Your Touch Can Help Someone

Recently, I found myself in a situation where my personal life and massage experience commingled unexpectedly and think it's worth sharing to create more awareness about anxiety disorders and how it affects the people in your life. And I believe you can help if you find yourself in a similar situation.

However, before I get to that, let me share a bit about anxiety disorders: According to the ADAA.org, over 18% of adults and 24% of adolescents in the US suffer from an anxiety disorder. (Generalized Anxiety Disorder, PTSD, Social Anxiety, etc...) These disorders are highly treatable, but only a small percentage seek professional help. Learning of this and due to personal experience, I've focused my massage practice on helping people by alleviating some of the physical and mental side effects (headaches, aches and pains, sleep issues) of anxiety disorders. 

In late October of this year, someone I know who has an anxiety disorder and was having a rough time as of late tried to overdose on over-the-counter medication. While at the ER, I sat there for hours waiting for test results sitting with them as they lay in the hospital bed still in a heightened, fearful state. I will admit I felt rather helpless.

However, I couldn't just sit there and do nothing, so I did what I know best. I asked if I could hold their hand. They agreed, and I noticed an immediate softening in their energy so for the next five to six hours I touched them gently guiding them into a more relaxed state.

For someone who is experiencing an escalation of anxiety symptoms, their sensory nerves can become hypersensitive. So I started by holding their hand observing their reaction. Witnessing the calming effects, moments later I gently caressed their forearm. Every few minutes I changed the pressure or location while maintaining a slow calming rhythm which is key in a moment like this for any quick movement or too much pressure can stimulate the nervous system in the opposite direction of your intention.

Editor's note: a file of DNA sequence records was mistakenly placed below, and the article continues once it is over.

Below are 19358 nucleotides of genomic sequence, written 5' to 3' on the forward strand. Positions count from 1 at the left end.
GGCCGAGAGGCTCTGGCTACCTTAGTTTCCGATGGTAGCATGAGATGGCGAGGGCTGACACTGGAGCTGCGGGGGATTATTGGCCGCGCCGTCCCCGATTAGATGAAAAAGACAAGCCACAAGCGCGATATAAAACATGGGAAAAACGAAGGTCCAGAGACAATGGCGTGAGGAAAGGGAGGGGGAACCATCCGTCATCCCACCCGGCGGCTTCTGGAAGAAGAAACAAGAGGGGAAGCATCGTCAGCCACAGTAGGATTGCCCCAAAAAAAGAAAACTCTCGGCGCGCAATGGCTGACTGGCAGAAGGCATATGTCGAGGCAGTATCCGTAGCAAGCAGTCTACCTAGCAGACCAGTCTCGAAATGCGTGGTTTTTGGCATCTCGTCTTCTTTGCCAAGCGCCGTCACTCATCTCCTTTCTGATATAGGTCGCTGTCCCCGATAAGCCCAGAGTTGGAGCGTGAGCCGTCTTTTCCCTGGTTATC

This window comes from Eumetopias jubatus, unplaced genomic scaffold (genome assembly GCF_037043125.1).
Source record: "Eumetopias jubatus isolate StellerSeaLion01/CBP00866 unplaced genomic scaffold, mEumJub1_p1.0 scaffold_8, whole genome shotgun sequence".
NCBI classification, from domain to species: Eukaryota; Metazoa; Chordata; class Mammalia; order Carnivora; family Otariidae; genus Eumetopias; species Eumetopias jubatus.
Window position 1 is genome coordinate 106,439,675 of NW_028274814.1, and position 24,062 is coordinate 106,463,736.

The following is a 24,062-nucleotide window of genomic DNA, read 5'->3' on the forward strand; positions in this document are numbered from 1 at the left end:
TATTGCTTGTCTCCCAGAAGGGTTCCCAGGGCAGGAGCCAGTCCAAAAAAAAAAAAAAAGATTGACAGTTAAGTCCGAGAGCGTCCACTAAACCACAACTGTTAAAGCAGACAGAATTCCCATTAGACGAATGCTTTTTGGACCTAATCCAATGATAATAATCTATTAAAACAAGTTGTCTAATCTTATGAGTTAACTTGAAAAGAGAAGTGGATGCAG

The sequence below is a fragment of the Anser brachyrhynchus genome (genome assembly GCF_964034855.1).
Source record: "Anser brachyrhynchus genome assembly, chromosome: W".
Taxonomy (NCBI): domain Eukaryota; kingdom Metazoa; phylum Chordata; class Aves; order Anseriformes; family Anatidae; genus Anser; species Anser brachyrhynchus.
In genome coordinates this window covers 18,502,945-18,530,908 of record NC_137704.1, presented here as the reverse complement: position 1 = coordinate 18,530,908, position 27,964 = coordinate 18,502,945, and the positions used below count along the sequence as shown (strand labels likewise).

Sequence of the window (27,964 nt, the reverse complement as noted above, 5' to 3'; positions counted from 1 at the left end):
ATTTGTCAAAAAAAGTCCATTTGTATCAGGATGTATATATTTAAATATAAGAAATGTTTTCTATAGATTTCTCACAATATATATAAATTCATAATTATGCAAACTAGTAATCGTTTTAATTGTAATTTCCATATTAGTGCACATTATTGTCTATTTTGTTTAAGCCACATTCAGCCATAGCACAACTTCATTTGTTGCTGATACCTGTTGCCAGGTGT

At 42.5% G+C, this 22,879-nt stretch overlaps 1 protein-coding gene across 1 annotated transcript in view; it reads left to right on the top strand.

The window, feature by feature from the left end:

Fortunately, I noticed a shift in their mood that went from fear and panic upon arrival to calm and content by the end. There's still work to do in regards to their mental state, but for that night, I was able to use my skills and knowledge to help them over a hurdle.

If you are ever in a situation where someone's anxiety becomes heightened, you can help. Just kindly ask permission to touch them and if they agree to it remember to be gentle and keep the pressure light to medium and shift to different parts of the body after a few moments checking in with them from time to time. By the way, it doesn't have to be skin to skin. 

Some things to be aware of touch, if you stay too long in one area, the neurotransmitters (chemical messengers) start setting off signals of discomfort and can create tension in the tissues. And the goal is to make sure they remain comfortable and relaxed. Another tip, small circular movements with counterclockwise strokes relaxes the recipient while clockwise would energize. (Between thumb and index finger on top of the hand and between eyebrows are places this works well.)

You don't need to be a massage therapist to help someone suffering from anxiety or a high-stress moment because your kind and gentle touch can make a difference.

For more information on anxiety disorders:

12 Effects of Anxiety on the Body
Anxiety and Depression Association of America
Therapeutic Massage for Anxiety and Panic Disorder


If you have any questions, please do not hesitate to reach out. I am here to help.